State lawmakers want to regulate lead and toxic chemicals in children's products, create a bill of rights for airline passengers and allow homeowners to sue for shoddy home construction.
Two weeks into the session, legislators have rolled out more than a dozen bills aimed at protecting customers after last year's product fiascos, including lead found in millions of toys, the subprime lending debacle and airline passengers stranded for hours on the tarmac without adequate food or water.
A bill backed by Attorney General Rob McKenna would prevent homeowners from losing their homes in so-called "foreclosure rescue" scams. Under the measure, a homeowner must get at least 82 percent of the difference between the home's fair market value and the underlying mortgage when the home is sold.
"Even if you lose your home, you may be owed money," McKenna said in a statement. "But some desperate homeowners facing foreclosure have been lured by cons who steal that equity."
A bill that gives consumers protection against shoddy home construction is back again this year -- with revisions -- and it faces a tough fight. The companion bills sponsored by Sen. Brian Weinstein, D-Mercer Island, and Rep. Brendan Williams, D-Olympia, would give homeowners the right to sue if a contractor fails to "exercise reasonable care" in construction of a home.
A similar measure last year would have provided homeowners with a statutory warranty against defects for two to 10 years, but it faced tough opposition from the building industry. It passed the Senate but didn't make it out of the House of Representatives.
"A builder or contractor has a duty of reasonable care," said Weinstein, adding that home buyers have no right to sue for negligence unless they have a contract.
The Building Industry Association of Washington, which worked to defeat last year's bill, is fighting the proposal again.
"It's ridiculously broad," said Timothy Harris, BIAW's general counsel. "Every home buyer in the state is going to have to end up paying for increased insurance costs (from an increase in lawsuits)."
With foreclosures rising and the mortgage market rattled, several measures would give borrowers more disclosure on loan terms, rates and fees; would require that mortgage brokers have a responsibility to act in the interest of borrowers; and would regulate previously unregulated mortgage brokers.
An omnibus bill based on recommendations from Gov. Chris Gregoire's task force on home-ownership security would provide borrowers with a single-page disclosure that summarizes interest rates and brokerage fees and describes as a dollar amount the yield spread premium, or cash rebate, paid to mortgage brokers by lenders in exchange for a higher-rate loan. Senate Bill 6728, which was heard in committee Wednesday, also prohibits prepayment penalties within 60 days of when an adjustable-rate mortgage initially resets to a higher interest rate.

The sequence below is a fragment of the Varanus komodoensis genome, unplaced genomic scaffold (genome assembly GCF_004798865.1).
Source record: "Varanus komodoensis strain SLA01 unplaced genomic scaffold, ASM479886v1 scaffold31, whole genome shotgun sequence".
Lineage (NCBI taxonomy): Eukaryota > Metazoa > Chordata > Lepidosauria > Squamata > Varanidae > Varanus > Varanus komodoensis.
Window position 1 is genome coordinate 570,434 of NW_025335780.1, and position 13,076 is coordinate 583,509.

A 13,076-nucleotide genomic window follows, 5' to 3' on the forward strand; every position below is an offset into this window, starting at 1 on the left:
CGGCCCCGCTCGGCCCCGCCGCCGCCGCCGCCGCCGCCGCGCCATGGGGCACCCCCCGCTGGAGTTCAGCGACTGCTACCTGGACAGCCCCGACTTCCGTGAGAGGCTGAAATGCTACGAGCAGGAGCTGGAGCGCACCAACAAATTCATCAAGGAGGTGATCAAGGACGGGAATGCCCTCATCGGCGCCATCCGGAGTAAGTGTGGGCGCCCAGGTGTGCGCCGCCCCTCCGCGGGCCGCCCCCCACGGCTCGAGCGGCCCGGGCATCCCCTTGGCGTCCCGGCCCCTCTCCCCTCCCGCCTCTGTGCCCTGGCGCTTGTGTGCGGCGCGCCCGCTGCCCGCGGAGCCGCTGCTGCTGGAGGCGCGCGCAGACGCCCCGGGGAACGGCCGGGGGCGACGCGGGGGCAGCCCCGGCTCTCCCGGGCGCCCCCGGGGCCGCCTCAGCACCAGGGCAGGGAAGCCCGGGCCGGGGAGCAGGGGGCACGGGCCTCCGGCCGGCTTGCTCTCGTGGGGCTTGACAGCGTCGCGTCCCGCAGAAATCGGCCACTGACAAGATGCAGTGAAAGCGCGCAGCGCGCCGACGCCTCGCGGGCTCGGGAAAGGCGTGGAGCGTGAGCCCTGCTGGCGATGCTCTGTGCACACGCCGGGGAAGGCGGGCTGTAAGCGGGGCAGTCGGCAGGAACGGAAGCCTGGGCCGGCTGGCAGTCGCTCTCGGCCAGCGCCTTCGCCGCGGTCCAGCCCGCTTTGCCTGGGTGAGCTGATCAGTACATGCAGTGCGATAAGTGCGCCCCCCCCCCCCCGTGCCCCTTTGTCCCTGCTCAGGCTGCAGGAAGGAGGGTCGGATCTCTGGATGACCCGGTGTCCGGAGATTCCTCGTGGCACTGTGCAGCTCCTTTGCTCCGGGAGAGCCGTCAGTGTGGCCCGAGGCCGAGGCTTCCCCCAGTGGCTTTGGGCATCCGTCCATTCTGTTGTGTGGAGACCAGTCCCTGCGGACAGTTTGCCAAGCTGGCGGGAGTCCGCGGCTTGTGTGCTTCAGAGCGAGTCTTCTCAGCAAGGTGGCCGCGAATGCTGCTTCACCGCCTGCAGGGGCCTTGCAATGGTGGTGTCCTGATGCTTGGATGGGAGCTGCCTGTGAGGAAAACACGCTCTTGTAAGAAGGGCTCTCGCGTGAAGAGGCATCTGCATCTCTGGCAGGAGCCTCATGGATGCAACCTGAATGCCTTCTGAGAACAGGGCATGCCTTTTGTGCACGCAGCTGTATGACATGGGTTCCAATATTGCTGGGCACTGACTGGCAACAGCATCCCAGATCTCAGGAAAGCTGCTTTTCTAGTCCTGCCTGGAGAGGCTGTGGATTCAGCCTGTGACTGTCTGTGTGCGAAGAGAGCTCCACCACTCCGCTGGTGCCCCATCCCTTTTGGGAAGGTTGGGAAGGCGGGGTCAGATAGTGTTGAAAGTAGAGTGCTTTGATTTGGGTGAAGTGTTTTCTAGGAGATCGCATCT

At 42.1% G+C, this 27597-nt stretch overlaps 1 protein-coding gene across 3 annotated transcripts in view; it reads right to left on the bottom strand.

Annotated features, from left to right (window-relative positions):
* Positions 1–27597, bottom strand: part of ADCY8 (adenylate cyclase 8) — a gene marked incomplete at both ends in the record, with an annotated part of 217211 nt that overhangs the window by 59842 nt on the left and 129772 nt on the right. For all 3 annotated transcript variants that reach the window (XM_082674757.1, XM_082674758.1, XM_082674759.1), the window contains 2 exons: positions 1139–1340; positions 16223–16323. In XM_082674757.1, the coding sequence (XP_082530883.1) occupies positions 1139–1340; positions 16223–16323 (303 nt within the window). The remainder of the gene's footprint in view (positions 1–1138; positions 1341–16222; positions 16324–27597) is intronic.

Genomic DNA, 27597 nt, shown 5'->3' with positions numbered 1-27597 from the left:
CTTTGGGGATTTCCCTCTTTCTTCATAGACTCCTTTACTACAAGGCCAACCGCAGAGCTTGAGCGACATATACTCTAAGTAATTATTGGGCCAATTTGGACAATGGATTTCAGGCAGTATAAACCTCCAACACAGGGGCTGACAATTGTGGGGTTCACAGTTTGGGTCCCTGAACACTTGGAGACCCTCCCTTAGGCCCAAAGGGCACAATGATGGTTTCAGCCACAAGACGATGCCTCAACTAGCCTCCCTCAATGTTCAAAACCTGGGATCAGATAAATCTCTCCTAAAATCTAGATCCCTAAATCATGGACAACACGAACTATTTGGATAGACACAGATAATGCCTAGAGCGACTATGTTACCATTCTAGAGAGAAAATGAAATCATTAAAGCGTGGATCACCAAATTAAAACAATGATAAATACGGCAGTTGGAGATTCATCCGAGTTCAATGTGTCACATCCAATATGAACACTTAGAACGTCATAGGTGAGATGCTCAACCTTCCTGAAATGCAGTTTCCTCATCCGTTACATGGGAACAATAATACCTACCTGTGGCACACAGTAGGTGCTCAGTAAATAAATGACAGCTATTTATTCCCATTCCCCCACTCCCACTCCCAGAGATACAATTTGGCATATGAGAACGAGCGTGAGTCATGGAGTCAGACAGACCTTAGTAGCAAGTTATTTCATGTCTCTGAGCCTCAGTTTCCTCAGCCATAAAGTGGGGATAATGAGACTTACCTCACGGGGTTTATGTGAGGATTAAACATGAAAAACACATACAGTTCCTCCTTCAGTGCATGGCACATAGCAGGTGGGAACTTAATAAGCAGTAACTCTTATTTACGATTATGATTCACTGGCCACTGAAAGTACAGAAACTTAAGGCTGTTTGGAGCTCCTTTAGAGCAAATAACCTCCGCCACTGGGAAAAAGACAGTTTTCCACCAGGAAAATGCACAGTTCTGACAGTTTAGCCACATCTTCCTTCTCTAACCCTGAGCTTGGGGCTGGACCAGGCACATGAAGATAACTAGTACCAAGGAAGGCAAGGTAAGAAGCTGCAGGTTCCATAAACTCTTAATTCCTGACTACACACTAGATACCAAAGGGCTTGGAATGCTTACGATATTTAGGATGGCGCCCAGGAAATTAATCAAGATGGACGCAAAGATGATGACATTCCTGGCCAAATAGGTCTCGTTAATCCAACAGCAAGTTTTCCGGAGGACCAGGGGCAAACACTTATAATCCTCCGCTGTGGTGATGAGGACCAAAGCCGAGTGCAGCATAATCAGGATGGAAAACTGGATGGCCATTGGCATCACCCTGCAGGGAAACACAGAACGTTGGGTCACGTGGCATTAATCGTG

"It's a good bill," said Tony Lee, advocacy director for Solid Ground, a social-service agency in Seattle. But he thinks the period for no prepayment penalties should be extended and the bar for mortgage brokers be raised.
If the broker is looking out for the borrower, some of the really predatory practices can no longer occur, such as refinancing a loan with no net benefits to the borrower or steering a borrower into a higher-priced loan than he qualifies for, Lee said.
Although the governor's bill requires that mortgage brokers act in good faith, another measure -- Senate Bill 6381 -- goes a step further and "makes it clear that they owe a fiduciary duty to the borrower," said Weinstein, the bill's sponsor.
Supporters say it specifically outlines the duties of mortgage brokers and won't affect those brokers who are acting in their borrowers' best interests.
Sen. Rodney Tom, D-Medina, also has a measure, SB6452, requiring more disclosure, and if the mortgage broker receives a higher yield spread premium than was disclosed on the original good faith estimate, the difference must be refunded directly to the borrower. Yield spread premium is the fee paid by a lender to a broker for higher-rate loans.
"The more that we can disclose the better," Tom said. "It gives borrowers informed choices."
But Adam Stein, past president of the Washington Association of Mortgage Brokers, said the yield spread premium is already disclosed twice and that mortgage brokers aren't allowed to keep the difference without contacting the borrower and citing the reasons why.
He said his organization supports the one-page disclosure summary of fees and terms in the governor's omnibus bill, as well as that bill's requirement that brokers act in good faith and deal fairly with borrowers.
Some consumer bills under consideration in this legislative session:
Airline passenger rights. SB6269 would require airlines to provide amenities to passengers if planes are delayed more than three hours on the tarmac and refund 150 percent of the ticket price for flight cancellations or delays longer than 12 hours.
Toy safety. SB6530 and HB2647 regulate the amount of lead and phthalates in children's and other products, and require companies to disclose the chemicals in their products.
Identity theft. HB2636 and SB6670 create a statutory requirement for police to take reports from identity-theft victims. The bill doesn't require officers to investigate every reported crime, but would provide victims with documentation to help clear their names.
Foreclosure rescue scams. HB2791 and SB6431 require that the homeowner receive at least 82 percent of the difference between the property's fair market value and the underlying mortgage in the event of a sale to a third party and require a written contract with clearly disclosed terms.
Cell phone directory opt-in. SB6374 and HB2702 require consumers' permission before their cell numbers are published in any phone directories.